Despite improvements in oral health outcomes for Oregonian children over the past 9 years, oral disease still remains a major public health issue. Oral disease can not only affect the quality of life of a child, but also has social and economic consequences into adulthood.
Early Childhood Caries
Oral disease in very young children is a major determinant of the quality of their overall health. In addition to infection, pain, and a high risk of developing tooth decay in permanent teeth, childhood oral disease is directly linked to a child’s ability to concentrate, impaired language development, low self-esteem, and other critical developmental issues.
Early childhood caries (ECC, also known as tooth decay) is the most common chronic disease in children, affecting five times more children than asthma. Over 52% of 1st graders in Oregon have had a cavity, and 34% currently have untreated cavities.
Cavity rates among 6- to 9-year-old children in 2012 were generally at or above 50% throughout the state of Oregon. Children from low income families have an increased risk, with low-income minority children at an even higher risk.
Early childhood caries is transmissible, preventable, and treatable. By using simple tools, like fluoride varnish, we can improve overall health of young children.
Five Things Every Parent Should Know About Fluoride Varnish
- Tooth decay hurts and can make it hard for children to eat, speak, sleep and learn.
- Using fluoride is a safe way to prevent tooth decay. Fluoride varnish is a protective coating of fluoride that is painted onto the teeth. It goes on quickly and doesn’t hurt. It can even heal early tooth decay!
- All children and adults who are at risk for tooth decay should get fluoride varnish.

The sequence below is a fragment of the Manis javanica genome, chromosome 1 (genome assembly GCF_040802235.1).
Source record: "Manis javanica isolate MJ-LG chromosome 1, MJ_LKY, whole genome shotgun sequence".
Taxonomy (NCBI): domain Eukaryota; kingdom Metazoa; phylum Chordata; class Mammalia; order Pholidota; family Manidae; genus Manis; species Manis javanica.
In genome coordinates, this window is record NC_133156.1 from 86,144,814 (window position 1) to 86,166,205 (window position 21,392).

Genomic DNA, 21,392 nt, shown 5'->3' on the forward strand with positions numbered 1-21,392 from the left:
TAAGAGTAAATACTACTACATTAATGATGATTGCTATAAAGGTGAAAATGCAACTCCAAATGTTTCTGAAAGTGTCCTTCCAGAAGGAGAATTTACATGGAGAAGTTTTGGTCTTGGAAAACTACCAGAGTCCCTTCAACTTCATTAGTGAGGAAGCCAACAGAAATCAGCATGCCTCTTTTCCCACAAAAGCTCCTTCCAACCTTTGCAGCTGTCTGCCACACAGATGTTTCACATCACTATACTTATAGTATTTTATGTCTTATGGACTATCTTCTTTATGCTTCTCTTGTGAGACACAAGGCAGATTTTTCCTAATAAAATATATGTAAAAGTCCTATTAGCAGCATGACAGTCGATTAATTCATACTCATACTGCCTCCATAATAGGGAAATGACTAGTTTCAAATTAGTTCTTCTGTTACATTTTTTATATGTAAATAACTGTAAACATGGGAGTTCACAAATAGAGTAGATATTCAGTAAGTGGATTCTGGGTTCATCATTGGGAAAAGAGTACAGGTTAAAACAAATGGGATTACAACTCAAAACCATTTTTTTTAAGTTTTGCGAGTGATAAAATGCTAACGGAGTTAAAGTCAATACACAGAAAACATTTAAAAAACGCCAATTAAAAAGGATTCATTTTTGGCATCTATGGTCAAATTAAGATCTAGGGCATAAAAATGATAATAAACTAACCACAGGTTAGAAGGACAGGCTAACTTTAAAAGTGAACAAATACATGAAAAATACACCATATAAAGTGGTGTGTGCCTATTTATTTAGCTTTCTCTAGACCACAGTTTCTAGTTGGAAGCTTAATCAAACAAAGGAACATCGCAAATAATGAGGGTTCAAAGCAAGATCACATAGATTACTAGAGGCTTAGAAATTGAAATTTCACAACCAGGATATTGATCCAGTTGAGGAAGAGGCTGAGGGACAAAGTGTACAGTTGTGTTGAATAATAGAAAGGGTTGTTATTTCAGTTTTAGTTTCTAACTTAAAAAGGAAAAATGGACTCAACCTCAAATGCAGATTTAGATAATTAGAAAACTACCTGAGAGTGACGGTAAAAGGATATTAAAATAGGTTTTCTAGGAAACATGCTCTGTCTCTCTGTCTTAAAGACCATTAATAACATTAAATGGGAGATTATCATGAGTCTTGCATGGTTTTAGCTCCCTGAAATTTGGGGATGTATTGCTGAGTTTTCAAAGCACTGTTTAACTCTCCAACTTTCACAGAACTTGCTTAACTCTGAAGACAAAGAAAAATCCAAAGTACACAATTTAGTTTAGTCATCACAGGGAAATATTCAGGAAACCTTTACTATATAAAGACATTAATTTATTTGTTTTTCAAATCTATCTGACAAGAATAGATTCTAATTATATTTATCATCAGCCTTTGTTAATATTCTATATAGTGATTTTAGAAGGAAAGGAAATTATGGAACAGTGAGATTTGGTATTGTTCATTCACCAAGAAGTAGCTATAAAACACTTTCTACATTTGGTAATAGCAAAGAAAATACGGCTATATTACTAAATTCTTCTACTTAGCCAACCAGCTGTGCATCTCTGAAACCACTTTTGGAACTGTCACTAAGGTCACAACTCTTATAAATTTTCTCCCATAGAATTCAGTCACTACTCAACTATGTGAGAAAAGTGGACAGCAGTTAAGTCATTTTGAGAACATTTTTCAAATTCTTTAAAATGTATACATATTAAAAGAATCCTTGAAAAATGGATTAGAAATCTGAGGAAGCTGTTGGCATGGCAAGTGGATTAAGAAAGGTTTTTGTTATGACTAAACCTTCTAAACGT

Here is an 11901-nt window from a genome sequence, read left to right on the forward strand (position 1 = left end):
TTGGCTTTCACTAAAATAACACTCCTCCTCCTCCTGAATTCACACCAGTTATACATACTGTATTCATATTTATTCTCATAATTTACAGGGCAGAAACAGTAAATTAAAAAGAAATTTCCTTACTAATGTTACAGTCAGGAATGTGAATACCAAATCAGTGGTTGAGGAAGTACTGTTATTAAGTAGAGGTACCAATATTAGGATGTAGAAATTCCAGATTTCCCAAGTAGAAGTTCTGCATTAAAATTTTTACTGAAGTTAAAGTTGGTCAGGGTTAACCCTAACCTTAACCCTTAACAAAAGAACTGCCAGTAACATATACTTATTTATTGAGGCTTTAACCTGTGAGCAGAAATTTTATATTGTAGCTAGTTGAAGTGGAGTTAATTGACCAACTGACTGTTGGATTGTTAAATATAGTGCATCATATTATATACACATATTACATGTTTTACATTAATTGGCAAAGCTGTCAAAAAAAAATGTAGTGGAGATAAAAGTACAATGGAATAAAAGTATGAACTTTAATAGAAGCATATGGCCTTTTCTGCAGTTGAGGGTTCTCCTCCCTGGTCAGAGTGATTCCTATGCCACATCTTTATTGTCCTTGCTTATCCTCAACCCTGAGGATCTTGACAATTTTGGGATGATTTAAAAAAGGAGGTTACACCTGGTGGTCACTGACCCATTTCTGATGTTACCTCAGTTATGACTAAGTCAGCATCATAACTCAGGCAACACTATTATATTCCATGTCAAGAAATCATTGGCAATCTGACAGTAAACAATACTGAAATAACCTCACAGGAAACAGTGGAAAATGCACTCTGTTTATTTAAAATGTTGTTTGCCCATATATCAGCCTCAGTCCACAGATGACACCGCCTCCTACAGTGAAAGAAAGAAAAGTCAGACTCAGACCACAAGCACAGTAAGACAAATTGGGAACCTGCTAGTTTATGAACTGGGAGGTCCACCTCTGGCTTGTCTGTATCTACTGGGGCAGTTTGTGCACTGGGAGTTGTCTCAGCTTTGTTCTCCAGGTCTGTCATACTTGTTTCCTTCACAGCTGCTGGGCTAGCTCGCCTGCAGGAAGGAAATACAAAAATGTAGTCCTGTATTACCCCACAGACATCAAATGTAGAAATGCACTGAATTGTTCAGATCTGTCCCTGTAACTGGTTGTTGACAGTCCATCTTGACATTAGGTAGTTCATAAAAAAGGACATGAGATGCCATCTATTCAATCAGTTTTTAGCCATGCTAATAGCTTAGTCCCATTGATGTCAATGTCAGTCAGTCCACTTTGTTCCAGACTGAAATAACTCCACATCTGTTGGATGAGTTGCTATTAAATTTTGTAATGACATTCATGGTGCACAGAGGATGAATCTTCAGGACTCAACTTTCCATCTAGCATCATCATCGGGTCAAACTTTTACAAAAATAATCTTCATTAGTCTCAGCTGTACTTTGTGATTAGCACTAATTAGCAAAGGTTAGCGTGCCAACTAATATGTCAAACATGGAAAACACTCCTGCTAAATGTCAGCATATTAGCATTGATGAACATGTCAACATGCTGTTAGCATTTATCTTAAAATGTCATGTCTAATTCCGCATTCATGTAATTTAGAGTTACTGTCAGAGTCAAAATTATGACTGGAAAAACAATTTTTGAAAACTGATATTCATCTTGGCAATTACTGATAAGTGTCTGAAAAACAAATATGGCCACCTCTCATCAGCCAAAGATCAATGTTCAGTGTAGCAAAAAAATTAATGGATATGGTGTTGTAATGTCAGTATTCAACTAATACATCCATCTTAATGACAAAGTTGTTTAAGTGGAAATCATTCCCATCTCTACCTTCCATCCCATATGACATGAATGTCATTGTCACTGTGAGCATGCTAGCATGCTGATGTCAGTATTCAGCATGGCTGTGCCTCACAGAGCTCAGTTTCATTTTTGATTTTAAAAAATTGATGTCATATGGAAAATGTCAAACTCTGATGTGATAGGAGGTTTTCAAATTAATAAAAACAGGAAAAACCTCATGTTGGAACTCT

- You can get fluoride varnish during any visit to your doctor or dentist.
- Fluoride varnish works best if you get it 2 to 4 times a year.
After fluoride varnish treatment
Keep the varnish on the teeth as long as possible:
- Offer your child soft foods for the rest of the day
- Do not brush or floss teeth until the next day.
The Stages of Tooth Decay
Early childhood cavities happen when liquids that contain sugar are left in a baby’s mouth for a long time. Even breast milk and formula contain sugar.
Tooth decay is almost 100% preventable.
- Brush and floss every day.
- Use fluoride (toothpaste, varnish, water).
- Choose healthy snacks like fruits, vegetables and cheese.
- See a dentist regularly.
Oregon's First Tooth Program
To help make dental care more accessible to our communities, Orchid Health has partnered with The Oregon Oral Health First Tooth program. The goal of First Tooth is to reduce early childhood caries in Oregon.
In Oregon, nearly two-thirds of rural children have cavities.
Our staff is trained and certified through Oregon's First Tooth program to provide an oral health exam and fluoride treatment during a well-child check. The goal of First Tooth is to reduce early childhood caries in Oregon by training medical and dental providers to implement preventive oral health services for infants and toddlers ages three and under.